December 28, 2016
December 28, 2016
Physical activity, regardless of your stage of life, improves cardiovascular fitness and decreases risk of medical problems like obesity, diabetes, and high blood pressure. Pregnancy is a time of change in a woman’s body with a host of normal adjustments being made on a weekly basis to accommodate a growing new life.
While there are certain things a pregnant woman needs to give up, physical activity is not one of them. In fact, there are many things a woman can continue to do throughout pregnancy that will not only keep her healthy but also temper those feelings of radical change. If you have enjoyed running as part of your regular routine, physicians will typically encourage you to continue doing so as you progress through pregnancy. If exercise is new to your regular routine, increase your activity level gradually after consulting with your health care provider.
The American Congress of Obstetricians and Gynecologists (ACOG) put forth recommendations on physical activity during pregnancy and the post-partum period (2015). The consensus is that women with uncomplicated pregnancies can and should continue to participate in aerobic and strength-conditioning exercises pre/during/post pregnancy. The benefits include maintenance of physical fitness, help with weight management, decreased risk of gestational diabetes, and improved mental well-being. Specifically, ACOG encourages pregnant women to engage in moderate-intensity exercise for at least 20 to 30 minutes a day, most days of the week.
The most obvious change in pregnancy is your growing belly: this shifts your center of gravity and puts increased pressure on your low back. As such, the joints/muscles/ligaments in your spine and pelvis are all working overtime to maintain stability. Your heart and lungs are also working harder to keep up with the increased demands of your body – this means it’s easier for you to be out of breath faster. Being able to regulate your internal temperature is also more difficult during pregnancy which makes hydration even more important.
Having the right tools to support you during running will make for a more enjoyable experience:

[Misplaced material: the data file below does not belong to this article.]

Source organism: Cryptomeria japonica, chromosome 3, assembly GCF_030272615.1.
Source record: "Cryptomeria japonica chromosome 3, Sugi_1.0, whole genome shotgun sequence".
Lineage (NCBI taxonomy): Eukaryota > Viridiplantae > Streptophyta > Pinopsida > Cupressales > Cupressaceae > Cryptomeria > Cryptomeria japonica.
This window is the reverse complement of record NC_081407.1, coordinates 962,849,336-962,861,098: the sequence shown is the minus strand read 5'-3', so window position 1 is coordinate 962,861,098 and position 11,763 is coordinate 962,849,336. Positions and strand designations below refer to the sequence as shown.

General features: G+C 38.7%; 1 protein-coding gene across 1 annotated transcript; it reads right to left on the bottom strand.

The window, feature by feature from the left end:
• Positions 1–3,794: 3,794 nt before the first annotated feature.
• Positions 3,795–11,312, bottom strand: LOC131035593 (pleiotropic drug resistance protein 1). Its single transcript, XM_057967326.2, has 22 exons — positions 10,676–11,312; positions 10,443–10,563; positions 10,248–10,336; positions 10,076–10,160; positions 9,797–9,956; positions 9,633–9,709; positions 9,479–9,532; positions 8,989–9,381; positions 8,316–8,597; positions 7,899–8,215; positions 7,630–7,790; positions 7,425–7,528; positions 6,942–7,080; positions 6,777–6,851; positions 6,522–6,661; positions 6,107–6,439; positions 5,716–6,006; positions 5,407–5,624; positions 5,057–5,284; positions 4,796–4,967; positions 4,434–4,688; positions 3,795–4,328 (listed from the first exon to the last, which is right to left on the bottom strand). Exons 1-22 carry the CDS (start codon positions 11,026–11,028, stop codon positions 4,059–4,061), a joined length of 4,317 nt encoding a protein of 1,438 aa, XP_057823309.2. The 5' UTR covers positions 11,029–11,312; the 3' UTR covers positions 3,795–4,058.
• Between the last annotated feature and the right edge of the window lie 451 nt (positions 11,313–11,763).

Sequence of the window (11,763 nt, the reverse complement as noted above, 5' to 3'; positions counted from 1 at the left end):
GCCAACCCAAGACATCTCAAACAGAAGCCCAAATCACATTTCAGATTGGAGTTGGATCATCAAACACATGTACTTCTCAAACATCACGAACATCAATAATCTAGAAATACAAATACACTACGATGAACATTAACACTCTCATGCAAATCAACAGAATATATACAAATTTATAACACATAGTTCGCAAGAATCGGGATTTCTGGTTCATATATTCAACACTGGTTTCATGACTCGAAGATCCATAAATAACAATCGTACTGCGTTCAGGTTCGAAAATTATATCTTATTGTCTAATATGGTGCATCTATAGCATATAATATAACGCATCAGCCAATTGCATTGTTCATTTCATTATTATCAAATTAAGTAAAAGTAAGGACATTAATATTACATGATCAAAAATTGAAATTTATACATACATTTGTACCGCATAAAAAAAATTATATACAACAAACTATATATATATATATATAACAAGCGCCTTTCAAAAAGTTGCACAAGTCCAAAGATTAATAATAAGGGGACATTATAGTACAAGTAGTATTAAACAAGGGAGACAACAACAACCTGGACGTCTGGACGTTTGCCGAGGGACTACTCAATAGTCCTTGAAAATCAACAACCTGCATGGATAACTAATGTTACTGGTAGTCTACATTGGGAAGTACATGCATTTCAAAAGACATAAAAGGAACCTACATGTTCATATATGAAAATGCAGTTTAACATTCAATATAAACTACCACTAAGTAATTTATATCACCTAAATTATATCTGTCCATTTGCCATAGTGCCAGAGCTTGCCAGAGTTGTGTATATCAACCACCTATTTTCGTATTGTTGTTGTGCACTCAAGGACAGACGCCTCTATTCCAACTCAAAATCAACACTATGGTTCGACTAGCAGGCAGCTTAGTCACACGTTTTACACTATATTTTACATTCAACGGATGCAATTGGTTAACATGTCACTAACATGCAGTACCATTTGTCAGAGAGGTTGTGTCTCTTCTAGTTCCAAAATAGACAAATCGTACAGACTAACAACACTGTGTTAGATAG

• Supportive running shoes—feet and ankles (and all joints) are affected by stretching/softening ligaments. Some runners purchase shoes a size larger due to swelling or flattening of feet.
• A pregnancy support band—Many women complain of lower back pain during pregnancy—running doesn’t help the situation, but these “belly belts” will.
• Sports bras—Serious support for your growing, changing breasts. Some women have even reported that wearing two bras really helps stabilize things on a run.
• Water bottle – Staying hydrated has never been so important!
For the Pros: Slow Down, Pay Attention to Pain
If you are a professional or semi-professional athlete, you’re probably pretty in tune with your body and its limits already, but you may also be more prone to push yourself too hard out of habit. Sudden sprints or pivots might not be in the cards for a while, and you may have to pay more attention to your balance in general. Your definition of distance training or speed work may be adjusted as you progress through pregnancy. Listen to your body and don’t be afraid to slow it down as needed.
Longtime sports authority Runner’s World recommends (among other things) that high-performing runners focus on maintenance rather than improvement during pregnancy, avoid heat and humidity if possible, and even suggests shifting to lower-impact exercises like swimming or stationary cycling during your third trimester. Above all, the magazine’s running guru Jenny Hadfield stresses the importance of knowing when to stop exercising, including recognizing signs like increased shortness of breath; headache or dizziness; and chest pain, calf pain, or swelling.
Post-Partum and Early Motherhood
After delivery, exercise routines may be resumed gradually depending on how you delivered (vaginally or cesarean). After an uncomplicated vaginal birth, some women are up for running as early as a few days or weeks after delivery. At the same time, it’s also ok (and normal!) for it to take longer to ease back into a running routine. For a cesarean, recovery takes longer as your abdominal wall needs to heal completely; however, with medical clearance, low impact activity is reasonable. Whenever you do start running again, remember that you’re not starting at the level where you left off—your inner mental runner might be ready to go but your body may need some time to catch up. In addition, the demands of caring for a newborn can be physically and emotionally exhausting. Beginning with basic pelvic floor strengthening exercises in addition to aerobic activity may help you regain your running stride.
Breastfeeding? No problem.
Regular exercise in lactating women has been shown to improve maternal fitness without having a negative impact on milk production, composition, or infant growth. Feeding your baby before you set out for a run may help you feel more comfortable in addition to making sure you are adequately hydrated.
The bottom line: take it slow. Set small goals for yourself each day – bring your baby along for a walk or a run as your feel ready. Don’t hesitate to take it down a notch if you need to or dial it up a bit if you’re feeling strong. Being in good shape before pregnancy will help with your recovery, and for most women, your body will return to its non-pregnant state after about six weeks.
Women seeking OB-GYN resources or personalized care can visit Cooley Dickinson Women’s Health in four locations across the Pioneer Valley or at https://www.cooleydickinson.org/programs-services/womens-health/. Interested parents-to-be can also sign up for one of the regular Tours of the Childbirth Center at Cooley Dickinson Hospital.